Yashima (later to be known as Yashica) went on to build TLRs until 1986 producing thousands encompassing over thirty models.

The Fujicaflex was under development by Fuji since around 1948 and the direction they took was to build a high-quality camera geared to the serious amateur and semi-professional photographer. By all accounts, it was a bust in the marketplace (way too expensive) as Fuji never attempted to follow it up with a second model and ending production in just about a year.

The Fujicaflex is noticeably larger than the Yashica Flex S – the Fuji weighs 1,323 grams and the Yashica comes in at 1,117 grams. Both cameras were weighed with a roll of 120 film loaded.

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The Yashica Flex S was the first ever TLR with an attached exposure meter. I imagine you could say built-in as the meter’s cells were located behind the nameplate flap and were connected to the meter on the camera’s left side via wires. The non-coupled selenium cell meter was built by Sekonic and was marked “Sekonic CB-1”.

We’ll continue to feature the Fujicaflex in upcoming posts and hopefully soon we’ll be able to post some images taken with it. I’ve got a roll of Fujichrome Velvia 100 in it now.

Thanks for stopping by and be sure to check out some of our unique photo gear in our shop at http://www.ccstudio2380.com

Chris

Fujicaflex Automat – Fuji Photo Film’s 1st TLR – 1954

Vintage camera wish list item 101.

The Fuji Photo Film Co., Ltd., Fujicaflex 

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Designed to incorporate the best features that were available in the medium format twin-lens reflex camera market, the Fujicaflex debuted in 1954 – at a very premium price, we might add. While surfing today, we stumbled upon this wonderful site from Fujifilm Europe. You can check it out here

It’s nice to see a large corporation like Fujifilm blog about some of the really cool cameras that helped make their company great. In another blog, they go on to talk about the amazing Fujipet from 1957.

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For more about this wonderful camera, take a trip here too to see Mr. Yoshinobu Koyasu’s camera collection… it is not to be missed!

It’s certainly interesting to read (Fujifilm Europe’s blog) – the older posts that pay tribute to the cameras of their roots are so interesting.

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My Fujicaflex acquired in 2018 from a collector in Thailand. Finally!

Thanks for stopping by! – Chris

Please stop by my camera shop at http://www.ccstudio2380.com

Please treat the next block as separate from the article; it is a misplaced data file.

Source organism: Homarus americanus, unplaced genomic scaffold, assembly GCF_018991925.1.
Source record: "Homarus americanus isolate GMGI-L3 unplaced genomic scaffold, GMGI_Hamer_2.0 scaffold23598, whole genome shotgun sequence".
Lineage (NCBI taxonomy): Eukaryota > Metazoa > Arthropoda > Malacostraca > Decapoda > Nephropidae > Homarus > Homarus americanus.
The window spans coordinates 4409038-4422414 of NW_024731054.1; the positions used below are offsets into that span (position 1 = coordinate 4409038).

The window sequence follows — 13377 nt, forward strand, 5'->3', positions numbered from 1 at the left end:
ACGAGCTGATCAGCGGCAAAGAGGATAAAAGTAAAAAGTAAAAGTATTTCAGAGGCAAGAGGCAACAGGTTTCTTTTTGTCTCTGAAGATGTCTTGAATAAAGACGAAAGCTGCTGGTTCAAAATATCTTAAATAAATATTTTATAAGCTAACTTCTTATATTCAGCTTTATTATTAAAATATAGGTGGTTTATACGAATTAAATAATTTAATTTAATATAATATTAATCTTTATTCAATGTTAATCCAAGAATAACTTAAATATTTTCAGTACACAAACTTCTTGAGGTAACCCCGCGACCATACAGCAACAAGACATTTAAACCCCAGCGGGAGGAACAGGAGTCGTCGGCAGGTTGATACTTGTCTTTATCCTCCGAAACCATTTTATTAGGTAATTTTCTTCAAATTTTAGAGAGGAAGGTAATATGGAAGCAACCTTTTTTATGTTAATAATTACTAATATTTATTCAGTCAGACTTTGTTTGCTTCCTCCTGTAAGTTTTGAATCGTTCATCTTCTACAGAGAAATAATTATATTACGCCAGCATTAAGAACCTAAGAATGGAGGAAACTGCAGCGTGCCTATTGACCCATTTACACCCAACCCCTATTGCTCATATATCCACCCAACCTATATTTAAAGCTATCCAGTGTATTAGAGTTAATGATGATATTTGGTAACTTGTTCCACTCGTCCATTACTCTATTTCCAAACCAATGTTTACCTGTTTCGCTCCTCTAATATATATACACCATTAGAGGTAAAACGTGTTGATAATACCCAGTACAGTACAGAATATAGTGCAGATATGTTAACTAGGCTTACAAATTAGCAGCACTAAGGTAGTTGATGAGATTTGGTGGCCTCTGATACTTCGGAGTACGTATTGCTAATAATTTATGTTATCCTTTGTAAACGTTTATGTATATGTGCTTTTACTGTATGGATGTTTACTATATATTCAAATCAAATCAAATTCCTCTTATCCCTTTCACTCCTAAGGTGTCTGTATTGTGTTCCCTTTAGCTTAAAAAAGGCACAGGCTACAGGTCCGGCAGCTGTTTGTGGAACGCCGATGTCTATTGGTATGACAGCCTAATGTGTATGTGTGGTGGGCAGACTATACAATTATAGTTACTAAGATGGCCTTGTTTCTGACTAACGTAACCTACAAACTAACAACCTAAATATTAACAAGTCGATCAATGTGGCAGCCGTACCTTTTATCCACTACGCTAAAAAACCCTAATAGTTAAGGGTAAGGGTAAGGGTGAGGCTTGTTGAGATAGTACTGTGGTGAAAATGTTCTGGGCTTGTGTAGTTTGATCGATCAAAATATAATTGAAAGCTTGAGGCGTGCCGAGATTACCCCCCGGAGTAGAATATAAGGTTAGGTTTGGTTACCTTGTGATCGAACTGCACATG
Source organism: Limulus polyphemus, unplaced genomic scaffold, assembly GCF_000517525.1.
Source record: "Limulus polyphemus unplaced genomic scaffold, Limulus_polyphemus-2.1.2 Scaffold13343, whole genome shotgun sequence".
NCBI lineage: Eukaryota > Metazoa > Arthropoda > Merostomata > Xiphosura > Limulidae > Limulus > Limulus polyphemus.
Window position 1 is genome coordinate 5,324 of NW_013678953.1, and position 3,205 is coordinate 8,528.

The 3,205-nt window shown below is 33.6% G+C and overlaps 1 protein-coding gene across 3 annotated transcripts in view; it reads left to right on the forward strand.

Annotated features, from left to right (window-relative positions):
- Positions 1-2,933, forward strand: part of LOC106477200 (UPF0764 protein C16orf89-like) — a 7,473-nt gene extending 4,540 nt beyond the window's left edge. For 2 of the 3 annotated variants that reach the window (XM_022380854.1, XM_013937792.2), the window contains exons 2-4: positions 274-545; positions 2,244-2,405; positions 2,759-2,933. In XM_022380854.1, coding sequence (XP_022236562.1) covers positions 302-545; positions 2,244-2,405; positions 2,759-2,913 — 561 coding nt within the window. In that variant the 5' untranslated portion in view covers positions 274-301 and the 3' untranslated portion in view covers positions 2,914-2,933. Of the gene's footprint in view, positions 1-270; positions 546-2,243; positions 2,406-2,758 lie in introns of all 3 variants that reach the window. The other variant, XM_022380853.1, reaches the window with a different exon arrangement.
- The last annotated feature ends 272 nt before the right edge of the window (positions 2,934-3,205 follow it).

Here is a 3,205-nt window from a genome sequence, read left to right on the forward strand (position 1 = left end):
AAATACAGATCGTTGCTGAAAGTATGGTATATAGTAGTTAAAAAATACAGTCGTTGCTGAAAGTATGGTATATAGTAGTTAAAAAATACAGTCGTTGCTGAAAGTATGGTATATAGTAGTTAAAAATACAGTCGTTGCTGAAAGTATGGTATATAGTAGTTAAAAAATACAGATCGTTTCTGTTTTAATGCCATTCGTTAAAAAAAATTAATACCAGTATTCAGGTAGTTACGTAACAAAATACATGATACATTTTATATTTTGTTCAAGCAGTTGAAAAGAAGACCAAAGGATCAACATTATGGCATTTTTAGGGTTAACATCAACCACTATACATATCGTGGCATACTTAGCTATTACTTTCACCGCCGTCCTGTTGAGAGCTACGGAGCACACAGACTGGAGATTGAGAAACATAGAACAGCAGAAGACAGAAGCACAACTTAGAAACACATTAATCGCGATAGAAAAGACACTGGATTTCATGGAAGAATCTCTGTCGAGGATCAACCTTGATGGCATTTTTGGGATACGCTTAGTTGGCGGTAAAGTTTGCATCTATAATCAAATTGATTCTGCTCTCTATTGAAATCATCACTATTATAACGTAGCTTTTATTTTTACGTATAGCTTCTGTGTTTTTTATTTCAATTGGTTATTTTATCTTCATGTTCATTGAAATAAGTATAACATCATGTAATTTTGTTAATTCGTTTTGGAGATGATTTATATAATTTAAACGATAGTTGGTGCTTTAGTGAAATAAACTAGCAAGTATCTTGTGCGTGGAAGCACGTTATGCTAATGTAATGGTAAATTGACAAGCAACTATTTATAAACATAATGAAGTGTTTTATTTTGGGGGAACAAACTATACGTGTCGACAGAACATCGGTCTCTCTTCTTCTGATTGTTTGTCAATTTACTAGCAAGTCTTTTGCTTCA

Fujifilm Discovery S100 – 1999

Another Fuji for our “Modern Series” collection. Why collect plastic cameras from the 1990s? Because they’re out there and they’re still in the box new!

If you’re a collector of vintage camera equipment, how many times have you wished that you’d kept all the original boxes that came with your then new Canon, or Nikon or whatever? The old saying, “they don’t make them like they used to anymore” is as true today as it was 50 years ago. Yeah, in 2021 the original Canon F-1 will turn 50 years old! Amazing for me to think that I remember reading about the new F-1 in the photo mags of the day and looking for it at my favorite camera dealer’s shop. If only I had kept the boxes! If only I had bought two instead of just one and kept the second one locked away unused! Wow, that would be nice but it would have been a really bad return on my initial “investment”.

More to the point of this post. Someday these plastic fantastic, point and shoot 35mm compact cameras of the 1980s, 1990s and even the 2000s, will be worth collecting. Notice I didn’t say “worth something”. It’s a chance to have a collection of cameras that represented some pretty amazing technological breakthroughs of their era. And if you start collecting them now, you’ll be able to still get them absolutely new in the box unused. We happen to find collecting these inexpensive cameras a whole lot of fun – it’s like Christmas morning never ends!

Here’s our latest find –

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From 1999 – this little Fuji came as part of a neat kit that included a fresh roll of Fujicolor, a case and coupons for up to $10 off on film and processing.

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Toys

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When the lens cover is slid open the flash automatically pops up.

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Takes 2 AA batteries and a flat watch battery (CR2025).

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Original battery still going strong 17 years into the future!

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Super nice case and a fresh roll of Superia that expired in 2000.

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Fuji Photo Film Company made millions of these type of cameras in the 1980s and 90s. Finding them still in the box new is what makes collecting them fun.

“Tech Specs” – Fujinon Lens 32mm, f/ 4.5, 3 elements in 3 groups – autofocus 1 meter to ∞ – programmed electronic shutter (1/30 to 1/250 sec) – DX coding – auto film advance and auto rewind – built-in flash – self-timer – date function – about 185g

Oh and the date function is good up until 2049! No worries there!

Studio Camera: Fujifilm FinePix S9900W

Chris